Cart 0
2019 Little Mountain Festival Poster

2019 Little Mountain Festival Poster

The Little Mountain Festival:

Saturday, October 12th, 10am - 4pm

2019 marks the 44th Little Mountain Festival, and the fifth year that Darby and I have hosted it. The gas kiln will be fired that week, and we’ll unload it at 11:00am after I give a brief talk about my work. Outside the studio, musicians will gather and hold impromptu jam sessions ranging in style from Old Time to Celtic to Bluegrass to Blues, depending on who's playing.

2019 Guest Artists:

Richard Beard : Beard Instruments

Richard Beard and one of his guitars

Richard Beard and one of his guitars

Richard Beard, one of the finest luthiers in our region and host of WNCW's Celtic Winds, makes an array of quality stringed instruments including guitars, mandolins, dulcimers, and more. He has participated in the Little Mountain Festival for many years, and will have a selection of his work available for sale right outside the studio. Click here to visit his Facebook page.

Hannah Seng : Paintings and Prints

Sharing the Branch  by Hannah Seng

Sharing the Branch by Hannah Seng

Musician and artist Hannah Seng will join us again this year. Based out of Saluda, Hannah's "painting and songwriting strive[s] to convey a sense of place influenced by the lyrical themes found in traditional Appalachian & Celtic music." She will have a selection of paintings and prints available for sale. Click here to visit her website!

Cold Mountain  by Hannah Seng

Cold Mountain by Hannah Seng

Little Mountain Festival History:

In 1973, Claude and Elaine Graves founded Little Mountain Pottery in rural Polk County, NC. They converted a historic country store building into their studio and gallery, built their home in the woods, and started their journey in ceramics that would span over 40 years. Every October, the Graves would host an open house and kiln opening at their studio. The event gradually grew to include various guest artists and musical performances. Claude would unload the kiln and discuss his work with a crowd gathered around, and people would pile into the back of the studio like sardines to get first pick of the new pieces. (Not many potters continue this tradition of unloading a kiln for an audience. Most "kiln openings" you see now involve the pots being unloaded, sorted, and arranged before the main event, avoiding any uncertainty concerning the firing.) When the Graves retired in 2014, we knew we wanted to carry on this event.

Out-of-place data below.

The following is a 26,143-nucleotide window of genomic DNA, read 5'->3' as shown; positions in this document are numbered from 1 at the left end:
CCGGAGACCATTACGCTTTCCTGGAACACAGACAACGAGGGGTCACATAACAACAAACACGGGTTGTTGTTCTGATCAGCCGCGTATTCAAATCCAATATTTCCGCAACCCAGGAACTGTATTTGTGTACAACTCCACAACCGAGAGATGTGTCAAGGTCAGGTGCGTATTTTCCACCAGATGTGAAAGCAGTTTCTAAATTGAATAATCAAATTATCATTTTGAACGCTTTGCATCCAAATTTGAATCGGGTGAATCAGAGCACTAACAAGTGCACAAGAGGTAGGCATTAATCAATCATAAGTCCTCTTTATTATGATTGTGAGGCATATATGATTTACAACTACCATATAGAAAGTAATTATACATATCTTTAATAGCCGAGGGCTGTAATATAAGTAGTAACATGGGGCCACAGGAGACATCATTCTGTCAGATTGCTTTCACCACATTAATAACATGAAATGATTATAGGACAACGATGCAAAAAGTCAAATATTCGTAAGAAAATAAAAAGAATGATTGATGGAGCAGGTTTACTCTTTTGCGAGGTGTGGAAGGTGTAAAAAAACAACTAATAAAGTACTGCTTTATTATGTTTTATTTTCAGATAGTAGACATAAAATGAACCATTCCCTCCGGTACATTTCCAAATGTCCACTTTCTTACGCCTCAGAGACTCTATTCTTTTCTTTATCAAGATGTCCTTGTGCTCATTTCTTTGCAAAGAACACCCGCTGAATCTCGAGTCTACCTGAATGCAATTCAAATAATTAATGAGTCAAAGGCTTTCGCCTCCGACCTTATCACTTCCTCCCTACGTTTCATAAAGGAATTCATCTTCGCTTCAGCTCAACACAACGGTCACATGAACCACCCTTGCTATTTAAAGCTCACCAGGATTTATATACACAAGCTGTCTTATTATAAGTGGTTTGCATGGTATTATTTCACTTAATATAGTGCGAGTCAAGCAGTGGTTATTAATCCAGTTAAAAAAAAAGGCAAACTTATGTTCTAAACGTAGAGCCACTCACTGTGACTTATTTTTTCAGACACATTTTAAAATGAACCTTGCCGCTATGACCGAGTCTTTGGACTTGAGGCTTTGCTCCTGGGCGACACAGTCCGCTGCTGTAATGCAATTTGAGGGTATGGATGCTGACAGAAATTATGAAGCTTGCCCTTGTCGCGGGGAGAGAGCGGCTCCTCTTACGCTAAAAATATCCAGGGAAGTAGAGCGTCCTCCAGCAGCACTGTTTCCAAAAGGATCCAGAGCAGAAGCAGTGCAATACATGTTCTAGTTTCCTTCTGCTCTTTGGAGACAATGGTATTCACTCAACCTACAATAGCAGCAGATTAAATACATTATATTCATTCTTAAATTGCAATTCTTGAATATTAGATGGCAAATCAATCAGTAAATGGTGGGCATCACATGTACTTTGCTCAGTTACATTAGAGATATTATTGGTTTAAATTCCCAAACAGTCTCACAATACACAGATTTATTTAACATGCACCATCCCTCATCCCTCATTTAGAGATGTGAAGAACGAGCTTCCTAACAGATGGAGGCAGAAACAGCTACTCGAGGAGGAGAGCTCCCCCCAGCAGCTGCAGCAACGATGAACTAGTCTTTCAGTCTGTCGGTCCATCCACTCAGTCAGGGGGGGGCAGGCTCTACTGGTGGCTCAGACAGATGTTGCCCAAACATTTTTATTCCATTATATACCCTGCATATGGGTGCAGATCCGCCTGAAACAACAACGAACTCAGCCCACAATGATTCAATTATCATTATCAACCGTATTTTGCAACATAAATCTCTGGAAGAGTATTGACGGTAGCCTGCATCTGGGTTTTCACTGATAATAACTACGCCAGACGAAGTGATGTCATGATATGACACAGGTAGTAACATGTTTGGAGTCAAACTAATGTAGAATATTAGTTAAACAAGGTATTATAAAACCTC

American Craft Week

This is the fifth year that we have participated in American Craft Week, and the Little Mountain Festival will be a featured event. Here is a description of American Craft Week from their website:

It's an opportunity to celebrate the wonders of American craft. Every day thousands of American artists share their vision and talent by producing amazing hand-made decorative and functional objects. And every day thousands of craft retailers share their love of these items by displaying, promoting and selling them. As one craft artist put it, "this is the creative economy!"

While other industry associations have long touted their products, the craft industry has lacked a single way to be highly visible. So we ask you to join us in publicizing, educating and displaying American Craft for ten days each October. Join the national celebration of American Craft!

American Craft enriches our homes, wardrobes, offices and public spaces. It contributes to our nation's economy, our balance of trade, and the fabric of our national history. It is original, beautiful and enduring, so let's tell the world!

Click here to visit the ACW website and learn more!




Kiln Openings

The tradition of holding a public kiln opening is largely lost. Most often potters unload their kiln, clean, sort, and photograph the pots, and then invite the public to their studio for a sale. Over the forty years that Claude and Elaine Graves ran Little Mountain Pottery, they always invited the public to be present during kiln openings, creating a real sense of excitement and uncertainty. Tyson continues this practice, hosting multiple kiln opening events every year.

The kiln is usually fired on a Thursday, cools all day Friday, and is then ready to open on Saturday during the event. Guests arrive early and pack into the kiln room for the 11am unloading. As the pieces emerge from the kiln, they often go straight from the potter’s hands to their new owner’s.

Read a 2018 article in Foothills Magazine about the kiln openings.